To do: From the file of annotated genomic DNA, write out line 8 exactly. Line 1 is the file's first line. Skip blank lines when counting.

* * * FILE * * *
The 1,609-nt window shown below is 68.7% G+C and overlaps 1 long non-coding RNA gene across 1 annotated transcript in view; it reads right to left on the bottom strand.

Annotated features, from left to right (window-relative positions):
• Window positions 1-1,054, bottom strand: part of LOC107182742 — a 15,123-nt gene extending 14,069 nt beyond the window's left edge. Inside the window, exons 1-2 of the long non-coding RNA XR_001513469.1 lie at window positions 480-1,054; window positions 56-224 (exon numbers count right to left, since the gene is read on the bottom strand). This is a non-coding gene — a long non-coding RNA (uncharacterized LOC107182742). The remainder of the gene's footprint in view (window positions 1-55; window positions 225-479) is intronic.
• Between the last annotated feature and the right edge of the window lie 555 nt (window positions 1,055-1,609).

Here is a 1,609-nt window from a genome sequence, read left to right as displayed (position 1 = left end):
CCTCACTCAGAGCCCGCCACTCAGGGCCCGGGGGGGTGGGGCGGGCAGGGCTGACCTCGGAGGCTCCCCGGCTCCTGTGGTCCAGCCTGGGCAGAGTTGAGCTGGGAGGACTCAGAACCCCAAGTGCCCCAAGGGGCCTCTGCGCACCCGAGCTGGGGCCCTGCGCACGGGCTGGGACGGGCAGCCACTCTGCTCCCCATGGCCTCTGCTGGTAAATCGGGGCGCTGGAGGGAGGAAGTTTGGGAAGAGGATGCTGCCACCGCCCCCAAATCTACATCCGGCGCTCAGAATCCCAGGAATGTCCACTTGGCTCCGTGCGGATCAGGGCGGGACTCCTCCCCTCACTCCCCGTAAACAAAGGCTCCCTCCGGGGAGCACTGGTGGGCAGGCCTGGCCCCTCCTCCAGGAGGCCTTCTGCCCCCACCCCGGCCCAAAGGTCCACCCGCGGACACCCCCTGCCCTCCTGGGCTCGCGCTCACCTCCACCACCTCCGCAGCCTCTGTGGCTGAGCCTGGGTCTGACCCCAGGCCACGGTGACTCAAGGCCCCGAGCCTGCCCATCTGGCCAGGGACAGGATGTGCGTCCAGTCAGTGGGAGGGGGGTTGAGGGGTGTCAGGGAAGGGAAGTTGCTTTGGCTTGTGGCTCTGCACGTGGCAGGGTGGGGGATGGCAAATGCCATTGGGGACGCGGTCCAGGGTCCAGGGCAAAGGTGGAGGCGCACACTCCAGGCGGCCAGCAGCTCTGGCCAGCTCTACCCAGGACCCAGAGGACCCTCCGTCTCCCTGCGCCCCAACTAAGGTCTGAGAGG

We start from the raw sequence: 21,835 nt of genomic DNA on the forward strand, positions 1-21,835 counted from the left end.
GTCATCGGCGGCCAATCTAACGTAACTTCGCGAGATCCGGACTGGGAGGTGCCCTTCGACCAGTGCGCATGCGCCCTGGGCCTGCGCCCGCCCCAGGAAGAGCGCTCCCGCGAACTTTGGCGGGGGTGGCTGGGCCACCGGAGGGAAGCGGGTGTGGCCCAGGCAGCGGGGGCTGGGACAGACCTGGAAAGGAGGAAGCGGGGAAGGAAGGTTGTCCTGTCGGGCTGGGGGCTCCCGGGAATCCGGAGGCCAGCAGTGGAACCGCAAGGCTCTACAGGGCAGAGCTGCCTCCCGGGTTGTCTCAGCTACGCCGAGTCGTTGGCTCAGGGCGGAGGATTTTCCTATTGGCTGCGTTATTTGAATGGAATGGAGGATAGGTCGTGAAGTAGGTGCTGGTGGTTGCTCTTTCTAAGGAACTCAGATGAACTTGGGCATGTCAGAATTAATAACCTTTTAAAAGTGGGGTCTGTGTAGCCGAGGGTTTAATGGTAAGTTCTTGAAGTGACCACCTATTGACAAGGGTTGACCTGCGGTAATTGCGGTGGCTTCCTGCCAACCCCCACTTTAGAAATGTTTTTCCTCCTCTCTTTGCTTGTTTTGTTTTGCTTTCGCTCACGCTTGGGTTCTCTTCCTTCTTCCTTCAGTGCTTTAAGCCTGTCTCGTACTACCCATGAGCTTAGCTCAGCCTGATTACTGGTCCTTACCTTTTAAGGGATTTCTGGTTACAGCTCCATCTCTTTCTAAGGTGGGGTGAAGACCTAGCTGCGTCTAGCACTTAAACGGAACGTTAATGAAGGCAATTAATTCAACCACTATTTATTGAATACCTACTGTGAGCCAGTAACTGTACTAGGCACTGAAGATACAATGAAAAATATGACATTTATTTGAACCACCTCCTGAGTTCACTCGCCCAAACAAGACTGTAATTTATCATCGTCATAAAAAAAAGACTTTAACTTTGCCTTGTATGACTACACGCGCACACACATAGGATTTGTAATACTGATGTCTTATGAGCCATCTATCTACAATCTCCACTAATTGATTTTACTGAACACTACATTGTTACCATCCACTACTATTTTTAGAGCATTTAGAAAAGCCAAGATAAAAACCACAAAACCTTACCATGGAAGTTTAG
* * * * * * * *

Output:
GTCATCGGCGGCCAATCTAACGTAACTTCGCGAGATCCGGACTGGGAGGTGCCCTTCGACCAGTGCGCATGCGCCCTGGGCCTGCGCCCGCCCCAGGAAGAGCGCTCCCGCGAACTTTGGCGGGGGTGGCTGGGCCACCGGAGGGAAGCGGGTGTGGCCCAGGCAGCGGGGGCTGGGACAGACCTGGAAAGGAGGAAGCGGGGAAGGAAGGTTGTCCTGTCGGGCTGGGGGCTCCCGGGAATCCGGAGGCCAGCAGTGGAACCGCAAGGCTCTACAGGGCAGAGCTGCCTCCCGGGTTGTCTCAGCTACGCCGAGTCGTTGGCTCAGGGCGGAGGATTTTCCTATTGGCTGCGTTATTTGAATGGAATGGAGGATAGGTCGTGAAGTAGGTGCTGGTGGTTGCTCTTTCTAAGGAACTCAGATGAACTTGGGCATGTCAGAATTAATAACCTTTTAAAAGTGGGGTCTGTGTAGCCGAGGGTTTAATGGTAAGTTCTTGAAGTGACCACCTATTGACAAGGGTTGACCTGCGGTAATTGCGGTGGCTTCCTGCCAACCCCCACTTTAGAAATGTTTTTCCTCCTCTCTTTGCTTGTTTTGTTTTGCTTTCGCTCACGCTTGGGTTCTCTTCCTTCTTCCTTCAGTGCTTTAAGCCTGTCTCGTACTACCCATGAGCTTAGCTCAGCCTGATTACTGGTCCTTACCTTTTAAGGGATTTCTGGTTACAGCTCCATCTCTTTCTAAGGTGGGGTGAAGACCTAGCTGCGTCTAGCACTTAAACGGAACGTTAATGAAGGCAATTAATTCAACCACTATTTATTGAATACCTACTGTGAGCCAGTAACTGTACTAGGCACTGAAGATACAATGAAAAATATGACATTTATTTGAACCACCTCCTGAGTTCACTCGCCCAAACAAGACTGTAATTTATCATCGTCATAAAAAAAAGACTTTAACTTTGCCTTGTATGACTACACGCGCACACACATAGGATTTGTAATACTGATGTCTTATGAGCCATCTATCTACAATCTCCACTAATTGATTTTACTGAACACTACATTGTTACCATCCACTACTATTTTTAGAGCATTTAGAAAAGCCAAGATAAAAACCACAAAACCTTACCATGGAAGTTTAG